Here’s another in the series of Radio Shack DIY videos I’ve been working on. This one is about building your own intervalometer (a device that controls the shutter of a camera for shooting time-lapse).
Update: The full build instructions are available on the intervalometer project page on the Radio Shack DIY web site.
A couple of my time-lapse pieces are playing on The BioWall, an outdoor public space art and education video installation featuring non-commercial, life sciences, artistic and educational programming, located in Silver Spring, Maryland (on Cameron St. near Spring St.).
The movie shown here is a panoramic time-lapse video I shot at Pier 14 in San Francisco:
Update: Voting has ended so the voting links no longer work. Thanks to all those who voted!
My time-lapse project, A History of the Sky, has been shortlisted in the “experimental” category of the 2012 Vimeo Festival and Awards. If you want to help out, please vote for my video! In fact, they allow people to vote once per day through 4/30, so vote often!
It uses a really simple interface: you dial in the speed you want, referring to the blinking LEDs, and switch it into “go!” mode when you want it to start taking pictures. Here it is in action:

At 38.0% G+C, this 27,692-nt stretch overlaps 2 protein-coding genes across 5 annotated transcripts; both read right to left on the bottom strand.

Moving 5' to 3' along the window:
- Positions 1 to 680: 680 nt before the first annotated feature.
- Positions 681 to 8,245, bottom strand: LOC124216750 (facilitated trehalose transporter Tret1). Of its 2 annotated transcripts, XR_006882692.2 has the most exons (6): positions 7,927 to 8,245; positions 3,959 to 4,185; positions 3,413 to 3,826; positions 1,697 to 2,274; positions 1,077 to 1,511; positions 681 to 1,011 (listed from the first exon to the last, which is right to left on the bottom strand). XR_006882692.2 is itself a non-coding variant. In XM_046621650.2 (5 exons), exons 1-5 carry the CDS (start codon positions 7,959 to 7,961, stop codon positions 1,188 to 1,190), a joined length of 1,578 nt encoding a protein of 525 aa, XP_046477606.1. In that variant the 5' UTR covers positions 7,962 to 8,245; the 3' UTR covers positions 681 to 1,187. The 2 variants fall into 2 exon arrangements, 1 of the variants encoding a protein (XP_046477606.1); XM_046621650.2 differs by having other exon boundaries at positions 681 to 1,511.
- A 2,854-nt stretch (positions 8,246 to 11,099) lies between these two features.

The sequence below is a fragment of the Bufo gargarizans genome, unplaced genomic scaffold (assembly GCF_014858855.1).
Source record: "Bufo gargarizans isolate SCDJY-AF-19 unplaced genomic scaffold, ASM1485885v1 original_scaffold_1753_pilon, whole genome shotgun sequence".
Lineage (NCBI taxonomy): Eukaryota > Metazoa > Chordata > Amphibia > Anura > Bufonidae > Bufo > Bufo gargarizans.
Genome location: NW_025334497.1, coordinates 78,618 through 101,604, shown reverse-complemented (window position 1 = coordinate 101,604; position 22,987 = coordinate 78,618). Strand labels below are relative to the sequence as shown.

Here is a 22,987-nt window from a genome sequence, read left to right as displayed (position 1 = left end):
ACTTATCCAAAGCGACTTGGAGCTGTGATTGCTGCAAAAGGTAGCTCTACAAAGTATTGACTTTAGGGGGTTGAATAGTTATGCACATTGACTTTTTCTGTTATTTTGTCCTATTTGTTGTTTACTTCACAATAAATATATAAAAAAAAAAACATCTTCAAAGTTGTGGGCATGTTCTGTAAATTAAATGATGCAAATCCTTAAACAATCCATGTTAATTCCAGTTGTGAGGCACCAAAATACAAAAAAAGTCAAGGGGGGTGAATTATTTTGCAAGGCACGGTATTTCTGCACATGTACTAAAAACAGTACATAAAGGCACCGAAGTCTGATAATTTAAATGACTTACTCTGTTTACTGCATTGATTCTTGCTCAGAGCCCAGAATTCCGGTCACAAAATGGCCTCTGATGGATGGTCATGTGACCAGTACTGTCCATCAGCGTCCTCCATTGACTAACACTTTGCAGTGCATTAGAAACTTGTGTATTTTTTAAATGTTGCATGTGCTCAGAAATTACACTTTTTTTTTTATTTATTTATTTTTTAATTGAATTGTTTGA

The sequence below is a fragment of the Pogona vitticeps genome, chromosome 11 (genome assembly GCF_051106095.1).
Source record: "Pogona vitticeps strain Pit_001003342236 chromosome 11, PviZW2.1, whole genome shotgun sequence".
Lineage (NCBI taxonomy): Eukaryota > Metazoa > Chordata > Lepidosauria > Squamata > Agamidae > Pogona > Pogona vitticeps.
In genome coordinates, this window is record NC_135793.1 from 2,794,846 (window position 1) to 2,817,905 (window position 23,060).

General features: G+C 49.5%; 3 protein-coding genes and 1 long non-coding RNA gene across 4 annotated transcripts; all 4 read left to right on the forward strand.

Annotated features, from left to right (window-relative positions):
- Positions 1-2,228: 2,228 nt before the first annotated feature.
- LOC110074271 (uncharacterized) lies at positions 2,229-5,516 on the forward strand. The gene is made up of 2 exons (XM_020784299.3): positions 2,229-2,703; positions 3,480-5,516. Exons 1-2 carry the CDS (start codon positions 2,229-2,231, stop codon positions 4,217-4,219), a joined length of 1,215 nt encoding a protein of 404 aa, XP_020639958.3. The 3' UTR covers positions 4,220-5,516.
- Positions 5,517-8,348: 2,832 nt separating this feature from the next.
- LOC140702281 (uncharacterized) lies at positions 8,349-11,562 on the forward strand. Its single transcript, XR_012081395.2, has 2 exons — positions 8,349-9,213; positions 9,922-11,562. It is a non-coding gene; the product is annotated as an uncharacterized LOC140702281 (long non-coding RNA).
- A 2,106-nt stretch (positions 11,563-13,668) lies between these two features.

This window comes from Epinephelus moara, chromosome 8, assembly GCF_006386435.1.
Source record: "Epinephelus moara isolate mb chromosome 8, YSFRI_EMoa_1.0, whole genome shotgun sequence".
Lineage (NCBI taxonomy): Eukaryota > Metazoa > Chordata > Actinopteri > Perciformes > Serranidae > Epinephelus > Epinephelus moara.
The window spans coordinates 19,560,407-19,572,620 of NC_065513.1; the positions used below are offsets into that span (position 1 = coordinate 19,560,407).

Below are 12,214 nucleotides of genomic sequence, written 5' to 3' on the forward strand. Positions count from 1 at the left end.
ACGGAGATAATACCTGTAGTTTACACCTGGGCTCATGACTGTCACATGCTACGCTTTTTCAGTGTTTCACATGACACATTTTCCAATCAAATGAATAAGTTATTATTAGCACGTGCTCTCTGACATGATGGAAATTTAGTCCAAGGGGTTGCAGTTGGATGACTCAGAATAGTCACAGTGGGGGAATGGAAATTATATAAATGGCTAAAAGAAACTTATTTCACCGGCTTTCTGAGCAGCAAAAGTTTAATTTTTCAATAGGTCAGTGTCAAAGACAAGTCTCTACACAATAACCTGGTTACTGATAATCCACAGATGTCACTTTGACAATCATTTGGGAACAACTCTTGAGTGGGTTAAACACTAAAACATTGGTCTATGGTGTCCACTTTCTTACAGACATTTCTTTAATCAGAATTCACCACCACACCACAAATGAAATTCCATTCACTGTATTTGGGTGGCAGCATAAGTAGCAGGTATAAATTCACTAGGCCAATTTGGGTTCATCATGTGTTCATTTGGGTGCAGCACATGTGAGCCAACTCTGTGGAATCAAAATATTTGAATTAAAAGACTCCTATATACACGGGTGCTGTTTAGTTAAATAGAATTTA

This is another project I created for a series of print and video how-to “advertorials” I’m working on for Popular Mechanics and Radio Shack. There will be more detailed info on how to build your own when it goes to print (along with a video and detailed build instructions online).
The Exploratorium has a great series of events they put on in collaboration with Make Magazine and Pixar. They’re having another this Saturday from 10AM to 2PM, and the theme is time. I’ll have my multi-projector setup showing some of my Panoramic Time-Lapse pieces in the museum’s Tinkering Studio. (And they’ll continue to be on display for some time after the event.)
There will be a great lineup, including my friends the Evil Mad Scientists showing off some of their inventive clock projects, the retro-futurists Five Ton Crane, and lots of other great makers.
Here’s a post on Make Magazine’s blog about one of the earlier Open Makes I participated in.
If you’re still looking for some good geek-friendly gifts, I have a couple kits available. My Blinkybug book/kit is available at Amazon. It has all the parts for making simple little blinking electronic insects, with easy-to-follow comic book-style instructions. It’s a great parent-kid project. Here’s a review on BoingBoing.